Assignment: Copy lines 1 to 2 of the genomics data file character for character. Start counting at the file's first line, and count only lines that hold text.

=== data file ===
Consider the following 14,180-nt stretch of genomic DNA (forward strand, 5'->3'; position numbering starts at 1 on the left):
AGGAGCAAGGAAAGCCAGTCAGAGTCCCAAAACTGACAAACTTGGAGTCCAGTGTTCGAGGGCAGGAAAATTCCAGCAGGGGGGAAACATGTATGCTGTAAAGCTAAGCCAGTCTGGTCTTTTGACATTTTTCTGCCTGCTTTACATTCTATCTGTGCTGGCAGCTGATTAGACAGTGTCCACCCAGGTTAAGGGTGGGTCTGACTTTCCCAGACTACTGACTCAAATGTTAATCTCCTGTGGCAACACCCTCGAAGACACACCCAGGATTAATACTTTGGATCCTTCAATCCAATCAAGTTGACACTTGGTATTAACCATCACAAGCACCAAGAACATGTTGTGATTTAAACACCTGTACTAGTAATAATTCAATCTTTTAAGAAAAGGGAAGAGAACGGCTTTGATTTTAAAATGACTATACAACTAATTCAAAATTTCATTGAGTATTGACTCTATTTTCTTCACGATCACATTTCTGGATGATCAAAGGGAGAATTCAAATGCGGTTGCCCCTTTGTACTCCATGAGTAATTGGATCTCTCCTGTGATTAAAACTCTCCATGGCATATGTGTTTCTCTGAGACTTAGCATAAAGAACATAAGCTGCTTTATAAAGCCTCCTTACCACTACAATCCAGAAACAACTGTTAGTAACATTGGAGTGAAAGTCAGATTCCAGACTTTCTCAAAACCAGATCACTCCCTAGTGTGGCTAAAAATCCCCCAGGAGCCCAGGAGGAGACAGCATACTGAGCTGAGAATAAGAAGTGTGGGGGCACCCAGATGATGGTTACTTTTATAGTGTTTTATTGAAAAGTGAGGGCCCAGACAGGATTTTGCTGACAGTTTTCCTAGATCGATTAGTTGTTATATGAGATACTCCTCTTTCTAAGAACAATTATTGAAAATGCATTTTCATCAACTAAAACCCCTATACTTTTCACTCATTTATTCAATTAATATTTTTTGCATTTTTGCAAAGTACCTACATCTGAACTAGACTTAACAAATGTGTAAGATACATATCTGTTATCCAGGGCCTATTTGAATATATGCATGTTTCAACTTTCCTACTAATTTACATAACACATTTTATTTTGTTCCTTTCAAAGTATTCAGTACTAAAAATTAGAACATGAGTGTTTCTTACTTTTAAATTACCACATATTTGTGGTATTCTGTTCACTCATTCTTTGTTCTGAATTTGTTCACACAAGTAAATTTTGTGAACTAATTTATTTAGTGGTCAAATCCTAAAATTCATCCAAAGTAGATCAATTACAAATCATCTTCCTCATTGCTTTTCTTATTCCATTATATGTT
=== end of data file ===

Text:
Consider the following 14,180-nt stretch of genomic DNA (forward strand, 5'->3'; position numbering starts at 1 on the left):
AGGAGCAAGGAAAGCCAGTCAGAGTCCCAAAACTGACAAACTTGGAGTCCAGTGTTCGAGGGCAGGAAAATTCCAGCAGGGGGGAAACATGTATGCTGTAAAGCTAAGCCAGTCTGGTCTTTTGACATTTTTCTGCCTGCTTTACATTCTATCTGTGCTGGCAGCTGATTAGACAGTGTCCACCCAGGTTAAGGGTGGGTCTGACTTTCCCAGACTACTGACTCAAATGTTAATCTCCTGTGGCAACACCCTCGAAGACACACCCAGGATTAATACTTTGGATCCTTCAATCCAATCAAGTTGACACTTGGTATTAACCATCACAAGCACCAAGAACATGTTGTGATTTAAACACCTGTACTAGTAATAATTCAATCTTTTAAGAAAAGGGAAGAGAACGGCTTTGATTTTAAAATGACTATACAACTAATTCAAAATTTCATTGAGTATTGACTCTATTTTCTTCACGATCACATTTCTGGATGATCAAAGGGAGAATTCAAATGCGGTTGCCCCTTTGTACTCCATGAGTAATTGGATCTCTCCTGTGATTAAAACTCTCCATGGCATATGTGTTTCTCTGAGACTTAGCATAAAGAACATAAGCTGCTTTATAAAGCCTCCTTACCACTACAATCCAGAAACAACTGTTAGTAACATTGGAGTGAAAGTCAGATTCCAGACTTTCTCAAAACCAGATCACTCCCTAGTGTGGCTAAAAATCCCCCAGGAGCCCAGGAGGAGACAGCATACTGAGCTGAGAATAAGAAGTGTGGGGGCACCCAGATGATGGTTACTTTTATAGTGTTTTATTGAAAAGTGAGGGCCCAGACAGGATTTTGCTGACAGTTTTCCTAGATCGATTAGTTGTTATATGAGATACTCCTCTTTCTAAGAACAATTATTGAAAATGCATTTTCATCAACTAAAACCCCTATACTTTTCACTCATTTATTCAATTAATATTTTTTGCATTTTTGCAAAGTACCTACATCTGAACTAGACTTAACAAATGTGTAAGATACATATCTGTTATCCAGGGCCTATTTGAATATATGCATGTTTCAACTTTCCTACTAATTTACATAACACATTTTATTTTGTTCCTTTCAAAGTATTCAGTACTAAAAATTAGAACATGAGTGTTTCTTACTTTTAAATTACCACATATTTGTGGTATTCTGTTCACTCATTCTTTGTTCTGAATTTGTTCACACAAGTAAATTTTGTGAACTAATTTATTTAGTGGTCAAATCCTAAAATTCATCCAAAGTAGATCAATTACAAATCATCTTCCTCATTGCTTTTCTTATTCCATTATATGTT